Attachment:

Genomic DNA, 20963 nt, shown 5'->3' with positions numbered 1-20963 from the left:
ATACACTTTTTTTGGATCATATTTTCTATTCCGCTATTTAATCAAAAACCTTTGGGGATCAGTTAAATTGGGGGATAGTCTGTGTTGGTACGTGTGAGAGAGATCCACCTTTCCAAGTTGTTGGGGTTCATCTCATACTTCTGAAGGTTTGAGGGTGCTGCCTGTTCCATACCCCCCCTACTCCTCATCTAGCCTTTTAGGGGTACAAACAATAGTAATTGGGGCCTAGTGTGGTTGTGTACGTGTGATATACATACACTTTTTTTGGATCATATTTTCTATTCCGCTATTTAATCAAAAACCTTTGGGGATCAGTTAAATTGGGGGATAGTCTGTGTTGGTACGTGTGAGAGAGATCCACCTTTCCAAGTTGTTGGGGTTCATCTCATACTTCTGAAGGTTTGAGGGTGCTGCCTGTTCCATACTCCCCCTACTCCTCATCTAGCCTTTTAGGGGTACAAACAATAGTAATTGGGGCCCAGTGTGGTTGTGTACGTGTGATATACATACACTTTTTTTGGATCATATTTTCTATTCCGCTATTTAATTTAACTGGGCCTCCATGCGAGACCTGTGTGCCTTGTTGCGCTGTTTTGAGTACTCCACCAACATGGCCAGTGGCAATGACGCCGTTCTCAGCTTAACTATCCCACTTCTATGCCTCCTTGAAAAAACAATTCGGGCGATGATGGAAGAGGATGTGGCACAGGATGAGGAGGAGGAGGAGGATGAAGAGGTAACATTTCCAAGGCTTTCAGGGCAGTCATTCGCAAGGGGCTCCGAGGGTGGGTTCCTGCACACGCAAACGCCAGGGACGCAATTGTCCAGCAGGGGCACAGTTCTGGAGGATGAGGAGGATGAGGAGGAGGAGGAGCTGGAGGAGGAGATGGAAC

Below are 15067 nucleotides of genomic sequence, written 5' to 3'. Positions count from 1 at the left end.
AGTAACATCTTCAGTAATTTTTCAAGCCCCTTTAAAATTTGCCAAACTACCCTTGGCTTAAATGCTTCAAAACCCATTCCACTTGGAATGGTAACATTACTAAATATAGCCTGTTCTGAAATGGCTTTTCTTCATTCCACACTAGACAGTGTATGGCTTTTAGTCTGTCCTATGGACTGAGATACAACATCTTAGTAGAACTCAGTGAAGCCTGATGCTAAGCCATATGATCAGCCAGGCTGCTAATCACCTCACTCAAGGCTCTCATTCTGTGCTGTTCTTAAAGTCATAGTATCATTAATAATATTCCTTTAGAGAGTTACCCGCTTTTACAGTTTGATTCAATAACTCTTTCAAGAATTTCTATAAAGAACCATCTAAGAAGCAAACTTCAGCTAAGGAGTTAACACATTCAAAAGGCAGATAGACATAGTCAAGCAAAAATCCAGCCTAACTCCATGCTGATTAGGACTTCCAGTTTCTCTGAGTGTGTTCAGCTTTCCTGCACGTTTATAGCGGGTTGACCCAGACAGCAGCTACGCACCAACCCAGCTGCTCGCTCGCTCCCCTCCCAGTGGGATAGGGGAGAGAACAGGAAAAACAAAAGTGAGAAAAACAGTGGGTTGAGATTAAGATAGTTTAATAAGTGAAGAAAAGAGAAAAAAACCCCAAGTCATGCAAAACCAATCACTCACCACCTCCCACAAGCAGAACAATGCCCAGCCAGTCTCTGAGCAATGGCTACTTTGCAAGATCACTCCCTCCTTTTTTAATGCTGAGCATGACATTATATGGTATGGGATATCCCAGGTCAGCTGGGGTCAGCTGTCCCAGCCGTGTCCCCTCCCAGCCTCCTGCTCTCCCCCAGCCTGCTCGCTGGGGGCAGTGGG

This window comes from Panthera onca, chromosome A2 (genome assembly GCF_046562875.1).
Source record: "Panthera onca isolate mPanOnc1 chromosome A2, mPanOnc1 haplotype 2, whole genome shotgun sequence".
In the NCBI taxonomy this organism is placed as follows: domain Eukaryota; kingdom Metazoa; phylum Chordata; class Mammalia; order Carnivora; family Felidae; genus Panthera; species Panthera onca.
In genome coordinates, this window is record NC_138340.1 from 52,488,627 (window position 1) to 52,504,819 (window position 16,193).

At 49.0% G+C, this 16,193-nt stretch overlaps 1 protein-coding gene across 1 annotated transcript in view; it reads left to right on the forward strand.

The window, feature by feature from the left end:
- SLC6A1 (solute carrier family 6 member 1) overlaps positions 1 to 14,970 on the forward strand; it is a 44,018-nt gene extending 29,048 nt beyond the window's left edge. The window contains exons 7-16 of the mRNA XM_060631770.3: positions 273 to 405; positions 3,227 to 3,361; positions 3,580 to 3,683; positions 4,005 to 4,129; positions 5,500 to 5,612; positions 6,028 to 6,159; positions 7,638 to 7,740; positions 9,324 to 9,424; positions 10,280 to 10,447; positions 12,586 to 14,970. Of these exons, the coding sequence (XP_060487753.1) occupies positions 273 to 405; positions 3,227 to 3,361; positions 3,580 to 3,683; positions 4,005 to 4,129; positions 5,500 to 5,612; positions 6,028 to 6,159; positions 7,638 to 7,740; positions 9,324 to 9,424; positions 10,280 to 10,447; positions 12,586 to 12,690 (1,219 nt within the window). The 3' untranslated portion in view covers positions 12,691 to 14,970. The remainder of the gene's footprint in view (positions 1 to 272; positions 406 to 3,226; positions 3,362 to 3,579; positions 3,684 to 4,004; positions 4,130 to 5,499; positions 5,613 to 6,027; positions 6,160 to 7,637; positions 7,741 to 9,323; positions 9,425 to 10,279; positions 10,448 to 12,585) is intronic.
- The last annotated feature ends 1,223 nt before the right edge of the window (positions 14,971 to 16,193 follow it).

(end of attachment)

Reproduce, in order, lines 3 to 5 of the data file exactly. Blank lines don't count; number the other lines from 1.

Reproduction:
Below are 15067 nucleotides of genomic sequence, written 5' to 3'. Positions count from 1 at the left end.
AGTAACATCTTCAGTAATTTTTCAAGCCCCTTTAAAATTTGCCAAACTACCCTTGGCTTAAATGCTTCAAAACCCATTCCACTTGGAATGGTAACATTACTAAATATAGCCTGTTCTGAAATGGCTTTTCTTCATTCCACACTAGACAGTGTATGGCTTTTAGTCTGTCCTATGGACTGAGATACAACATCTTAGTAGAACTCAGTGAAGCCTGATGCTAAGCCATATGATCAGCCAGGCTGCTAATCACCTCACTCAAGGCTCTCATTCTGTGCTGTTCTTAAAGTCATAGTATCATTAATAATATTCCTTTAGAGAGTTACCCGCTTTTACAGTTTGATTCAATAACTCTTTCAAGAATTTCTATAAAGAACCATCTAAGAAGCAAACTTCAGCTAAGGAGTTAACACATTCAAAAGGCAGATAGACATAGTCAAGCAAAAATCCAGCCTAACTCCATGCTGATTAGGACTTCCAGTTTCTCTGAGTGTGTTCAGCTTTCCTGCACGTTTATAGCGGGTTGACCCAGACAGCAGCTACGCACCAACCCAGCTGCTCGCTCGCTCCCCTCCCAGTGGGATAGGGGAGAGAACAGGAAAAACAAAAGTGAGAAAAACAGTGGGTTGAGATTAAGATAGTTTAATAAGTGAAGAAAAGAGAAAAAAACCCCAAGTCATGCAAAACCAATCACTCACCACCTCCCACAAGCAGAACAATGCCCAGCCAGTCTCTGAGCAATGGCTACTTTGCAAGATCACTCCCTCCTTTTTTAATGCTGAGCATGACATTATATGGTATGGGATATCCCAGGTCAGCTGGGGTCAGCTGTCCCAGCCGTGTCCCCTCCCAGCCTCCTGCTCTCCCCCAGCCTGCTCGCTGGGGGCAGTGGG

This window comes from Panthera onca, chromosome A2 (genome assembly GCF_046562875.1).